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Abolish abbreviated accounts for small companies

Comment 3rd July 2010

I recommend that the ability of small companies to file an abbreviated version of their accounts at Companies House should be abolished by appropriate amendments to sections 444, 449 and 450 of the Companies Act 2006.

All limited companies, including small companies, are required to produce a full set of accounts for their shareholders. Additionally however small companies are permitted by section 444 to produce a second version of their accounts, known as abbreviated accounts, for filing and public disclosure purposes. A main feature of abbreviated accounts is the omission of a profit and loss account.

The Company Law Review recommended after thorough consultation in 1998-2001 that small companies should be allowed to produce accounts with simplified format and content, and that in consequence the ability to file an abbreviated version of such accounts for public disclosure should be abolished as being no longer necessary or desirable. Ministers ignored the latter part of this recommendation, and abbreviated accounts continued to permitted under the new Companies Act 2006.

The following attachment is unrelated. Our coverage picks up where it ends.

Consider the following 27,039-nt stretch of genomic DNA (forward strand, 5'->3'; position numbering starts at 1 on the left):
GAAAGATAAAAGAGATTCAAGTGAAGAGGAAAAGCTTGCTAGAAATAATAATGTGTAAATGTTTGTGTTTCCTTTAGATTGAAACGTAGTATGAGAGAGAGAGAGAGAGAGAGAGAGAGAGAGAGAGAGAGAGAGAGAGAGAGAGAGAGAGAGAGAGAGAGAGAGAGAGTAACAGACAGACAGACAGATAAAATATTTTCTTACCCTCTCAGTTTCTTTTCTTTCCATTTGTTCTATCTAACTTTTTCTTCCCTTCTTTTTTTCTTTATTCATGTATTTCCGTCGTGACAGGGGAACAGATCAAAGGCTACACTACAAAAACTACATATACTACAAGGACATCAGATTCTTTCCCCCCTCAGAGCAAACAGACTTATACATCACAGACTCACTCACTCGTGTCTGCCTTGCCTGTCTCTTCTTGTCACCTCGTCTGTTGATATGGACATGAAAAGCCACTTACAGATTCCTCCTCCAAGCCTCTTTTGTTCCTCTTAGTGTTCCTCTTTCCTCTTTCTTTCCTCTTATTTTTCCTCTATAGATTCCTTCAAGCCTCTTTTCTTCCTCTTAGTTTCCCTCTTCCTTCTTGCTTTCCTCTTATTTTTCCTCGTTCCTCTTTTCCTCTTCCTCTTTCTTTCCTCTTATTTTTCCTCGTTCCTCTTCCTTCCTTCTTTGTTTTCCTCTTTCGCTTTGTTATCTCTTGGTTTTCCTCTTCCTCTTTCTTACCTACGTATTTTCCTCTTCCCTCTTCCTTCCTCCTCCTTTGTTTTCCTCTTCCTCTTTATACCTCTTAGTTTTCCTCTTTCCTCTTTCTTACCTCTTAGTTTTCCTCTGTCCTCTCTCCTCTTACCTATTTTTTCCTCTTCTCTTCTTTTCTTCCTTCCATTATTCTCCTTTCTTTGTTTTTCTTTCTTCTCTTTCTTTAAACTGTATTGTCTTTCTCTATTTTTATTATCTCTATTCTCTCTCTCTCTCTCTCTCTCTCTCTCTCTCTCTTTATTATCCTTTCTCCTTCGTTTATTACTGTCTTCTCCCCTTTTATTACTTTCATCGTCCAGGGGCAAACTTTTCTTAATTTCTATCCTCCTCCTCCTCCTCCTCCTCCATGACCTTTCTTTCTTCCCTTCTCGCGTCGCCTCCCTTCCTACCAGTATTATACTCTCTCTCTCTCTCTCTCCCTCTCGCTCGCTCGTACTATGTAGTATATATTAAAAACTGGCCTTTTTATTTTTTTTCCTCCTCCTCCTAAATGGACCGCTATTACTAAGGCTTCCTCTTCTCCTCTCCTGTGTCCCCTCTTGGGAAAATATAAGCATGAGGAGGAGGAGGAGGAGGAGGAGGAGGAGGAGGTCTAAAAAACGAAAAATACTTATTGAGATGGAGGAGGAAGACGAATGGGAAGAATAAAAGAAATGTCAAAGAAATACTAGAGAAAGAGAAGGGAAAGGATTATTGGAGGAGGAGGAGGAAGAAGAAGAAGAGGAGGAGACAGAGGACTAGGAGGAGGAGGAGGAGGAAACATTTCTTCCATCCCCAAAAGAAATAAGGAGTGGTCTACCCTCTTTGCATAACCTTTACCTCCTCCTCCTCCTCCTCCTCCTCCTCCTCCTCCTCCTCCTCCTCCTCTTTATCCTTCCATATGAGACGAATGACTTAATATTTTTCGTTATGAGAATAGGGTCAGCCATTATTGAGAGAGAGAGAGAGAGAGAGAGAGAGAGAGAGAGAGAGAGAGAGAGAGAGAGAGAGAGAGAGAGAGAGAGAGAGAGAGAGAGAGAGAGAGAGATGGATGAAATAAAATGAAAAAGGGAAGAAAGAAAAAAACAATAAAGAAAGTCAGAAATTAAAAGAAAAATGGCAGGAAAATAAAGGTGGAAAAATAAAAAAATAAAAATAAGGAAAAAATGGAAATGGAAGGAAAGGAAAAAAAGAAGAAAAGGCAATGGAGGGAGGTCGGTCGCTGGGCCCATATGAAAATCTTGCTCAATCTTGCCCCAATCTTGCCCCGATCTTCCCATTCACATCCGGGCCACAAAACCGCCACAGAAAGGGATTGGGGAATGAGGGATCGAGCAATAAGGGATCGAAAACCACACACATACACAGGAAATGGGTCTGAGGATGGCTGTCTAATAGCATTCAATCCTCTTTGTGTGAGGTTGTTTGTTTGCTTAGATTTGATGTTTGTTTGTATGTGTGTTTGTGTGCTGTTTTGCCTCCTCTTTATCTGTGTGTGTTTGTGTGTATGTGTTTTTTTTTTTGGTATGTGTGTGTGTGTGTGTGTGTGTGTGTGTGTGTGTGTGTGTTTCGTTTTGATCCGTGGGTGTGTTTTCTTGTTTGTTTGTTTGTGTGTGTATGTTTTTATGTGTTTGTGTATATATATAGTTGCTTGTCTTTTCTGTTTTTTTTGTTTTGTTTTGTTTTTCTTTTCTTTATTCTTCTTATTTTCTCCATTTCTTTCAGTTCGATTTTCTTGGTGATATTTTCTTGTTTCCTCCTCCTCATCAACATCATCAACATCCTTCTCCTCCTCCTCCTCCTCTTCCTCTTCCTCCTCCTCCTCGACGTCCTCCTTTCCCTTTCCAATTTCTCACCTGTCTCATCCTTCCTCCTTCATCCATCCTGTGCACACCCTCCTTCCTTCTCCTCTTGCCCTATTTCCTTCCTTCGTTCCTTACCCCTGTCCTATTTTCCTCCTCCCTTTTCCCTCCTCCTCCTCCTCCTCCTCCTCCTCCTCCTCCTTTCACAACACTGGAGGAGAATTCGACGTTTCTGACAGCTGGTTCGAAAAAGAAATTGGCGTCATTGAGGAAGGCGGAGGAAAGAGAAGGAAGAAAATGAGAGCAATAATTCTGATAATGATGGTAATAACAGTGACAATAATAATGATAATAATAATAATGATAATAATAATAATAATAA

In the last 10 years the size criteria for small companies have been greatly increased, so that today companies with substantial assets or turnover can benefit from the small company provisions of the Companies Act. The only purpose of filing abbreviated accounts, in place of the full accounts circulated to shareholders, is concealment of the financial state of the company from third parties. This is contrary to the public interest. Companies which meet the small company criteria may supply services and products to the general public on a substantial scale, particularly in this internet age, and should not be permitted to conceal their financial condition. Furthermore, such companies may have other small companies as their suppliers, who are put at risk by not being able to check the financial condition of their customers quickly and cheaply at Companies House.

Abolition of abbreviated accounts would not increase the regulatory burden on small companies. If anything, it would reduce the burden by restricting the production of accounts by such companies to a single version rather than two versions.

Why does this matter?

It will improve the disclosure of financial information on a large number of companies for the benefit of the general public and other companies, without any increase in the regulatory burden on small companies. The need for such disclosure in the public interest has become even more urgent in recent years with the growth in internet trading.


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